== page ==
Take the 2-minute tour ×
Stack Overflow is a question and answer site for professional and enthusiast programmers. It's 100% free, no registration required.

I recently discovered the library kryonet, which is super awesome and fits my needs excellently.

However, the one problem that I am having is developing a good strategy for registering all of the classes that can be transferred.

I know that I can write a static method in each object that will return a list of all of the classes that it uses, but I would really rather not have to do that (for my own time purposes, as well as those who will be extending these objects).

I was playing around with trying to see if there was a way to get all of the classes that an object references (in it's fields as well as it's inheritance) from the getClass() method, but I was unable to have any success.

Finally, I know that kryo has kryo.setRegistrationOptional(true) but I am having a very difficult time trying to figure out how to use it. When this option is turned on, kryo still seems to throw exceptions if I haven't registered classes. Also, this method supposed is much slower than being able to register all of the classes. I'm fine if the first time you need to send an object using this method is slow, but I don't know if I'm okay with serious performance degradation every time that I want to send an object.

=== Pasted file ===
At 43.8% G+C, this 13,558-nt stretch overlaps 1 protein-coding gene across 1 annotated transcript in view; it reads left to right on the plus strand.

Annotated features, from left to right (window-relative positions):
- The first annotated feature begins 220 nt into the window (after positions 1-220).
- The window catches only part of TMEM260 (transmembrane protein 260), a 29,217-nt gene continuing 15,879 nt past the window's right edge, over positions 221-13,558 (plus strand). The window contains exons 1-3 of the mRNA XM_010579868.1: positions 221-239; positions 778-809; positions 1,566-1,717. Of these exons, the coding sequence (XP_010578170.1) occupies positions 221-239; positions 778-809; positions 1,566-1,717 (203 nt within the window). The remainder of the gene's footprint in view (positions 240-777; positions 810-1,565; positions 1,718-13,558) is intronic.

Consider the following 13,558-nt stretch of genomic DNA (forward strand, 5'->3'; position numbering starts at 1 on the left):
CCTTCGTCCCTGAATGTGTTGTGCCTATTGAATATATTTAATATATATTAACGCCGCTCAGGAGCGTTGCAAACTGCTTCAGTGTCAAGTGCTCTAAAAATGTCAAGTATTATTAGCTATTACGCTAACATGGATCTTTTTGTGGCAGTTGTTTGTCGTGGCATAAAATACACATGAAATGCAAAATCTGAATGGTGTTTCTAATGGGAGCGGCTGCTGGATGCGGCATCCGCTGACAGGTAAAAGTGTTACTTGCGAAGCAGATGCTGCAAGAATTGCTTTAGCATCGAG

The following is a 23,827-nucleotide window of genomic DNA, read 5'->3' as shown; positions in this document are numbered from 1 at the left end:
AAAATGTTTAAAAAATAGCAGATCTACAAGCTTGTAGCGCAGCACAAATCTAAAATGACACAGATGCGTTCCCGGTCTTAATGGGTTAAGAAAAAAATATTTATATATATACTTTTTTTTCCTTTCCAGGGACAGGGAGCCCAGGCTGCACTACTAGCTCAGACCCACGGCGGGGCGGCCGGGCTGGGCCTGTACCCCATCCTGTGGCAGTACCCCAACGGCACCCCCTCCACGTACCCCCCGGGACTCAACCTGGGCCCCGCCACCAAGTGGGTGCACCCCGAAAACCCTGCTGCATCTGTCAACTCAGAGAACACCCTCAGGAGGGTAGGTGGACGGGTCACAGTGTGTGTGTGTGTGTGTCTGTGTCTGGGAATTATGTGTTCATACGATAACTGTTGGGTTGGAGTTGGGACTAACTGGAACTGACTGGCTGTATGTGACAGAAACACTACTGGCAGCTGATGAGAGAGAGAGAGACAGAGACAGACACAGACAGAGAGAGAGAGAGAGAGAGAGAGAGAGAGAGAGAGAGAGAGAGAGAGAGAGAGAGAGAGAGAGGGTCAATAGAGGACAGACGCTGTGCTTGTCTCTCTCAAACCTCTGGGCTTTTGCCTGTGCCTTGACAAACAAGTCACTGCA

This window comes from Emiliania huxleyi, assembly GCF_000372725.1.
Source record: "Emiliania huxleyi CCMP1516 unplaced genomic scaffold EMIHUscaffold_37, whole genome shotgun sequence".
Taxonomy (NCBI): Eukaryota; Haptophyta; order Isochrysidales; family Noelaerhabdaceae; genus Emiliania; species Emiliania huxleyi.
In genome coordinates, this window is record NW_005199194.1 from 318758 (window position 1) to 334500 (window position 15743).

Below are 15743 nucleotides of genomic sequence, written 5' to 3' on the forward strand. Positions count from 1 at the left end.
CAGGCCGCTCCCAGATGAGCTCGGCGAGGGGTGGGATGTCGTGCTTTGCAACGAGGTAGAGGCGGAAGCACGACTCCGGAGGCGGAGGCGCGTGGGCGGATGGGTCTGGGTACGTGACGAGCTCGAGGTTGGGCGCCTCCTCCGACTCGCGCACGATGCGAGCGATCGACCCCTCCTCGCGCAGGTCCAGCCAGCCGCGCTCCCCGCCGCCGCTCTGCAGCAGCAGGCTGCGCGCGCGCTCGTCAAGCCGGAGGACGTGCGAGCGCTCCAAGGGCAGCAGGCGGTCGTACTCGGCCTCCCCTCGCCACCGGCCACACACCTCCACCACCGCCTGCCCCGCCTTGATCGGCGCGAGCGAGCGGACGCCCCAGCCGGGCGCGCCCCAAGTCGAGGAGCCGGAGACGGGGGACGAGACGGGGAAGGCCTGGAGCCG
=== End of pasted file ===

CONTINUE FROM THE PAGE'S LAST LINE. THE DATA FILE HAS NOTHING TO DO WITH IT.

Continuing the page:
Ideally, I'll have a package of objects that I will want to send using kryonet. If there was just some was to scan that package and determine all of the classes that I need to register, that would be excellent. Now not all of my clients would need to register every object, but that's something of a separate issue, and I don't know if there is a solution to that.

If anyone could point me in the right direction that would be excellent.

share|improve this question
add comment

1 Answer

Classes may come from different places such as disk, network, memory (dynamically generated). Therefore, obtaining information about classes to be registered with Kryo has to be handled separately for each specific case.

If you can read classes from a jar file then the following snippet should get you started.

private static List<Class<?>> getFromJarFile(final String jar, final String packageName)    throws ClassNotFoundException, IOException {
    final List<Class<?>> classes = new ArrayList<Class<?>>();
    final JarInputStream jarFile = new JarInputStream(new FileInputStream(jar));
    JarEntry jarEntry = null;
    do {
        jarEntry = jarFile.getNextJarEntry();
        if (jarEntry != null) {
            String className = jarEntry.getName();
            if (className.endsWith(".class")) {
                className = className.substring(0, className.lastIndexOf('.')); // strip filename extension
                if (className.startsWith(packageName + "/")) {  // match classes in the specified package and its subpackages       
                    classes.add(Class.forName(className.replace('/', '.')));
                }
            }
        }
    } while (jarEntry != null);
    return classes;
}
share|improve this answer
add comment

Your Answer

 
discard

By posting your answer, you agree to the privacy policy and terms of service.

Not the answer you're looking for? Browse other questions tagged or ask your own question.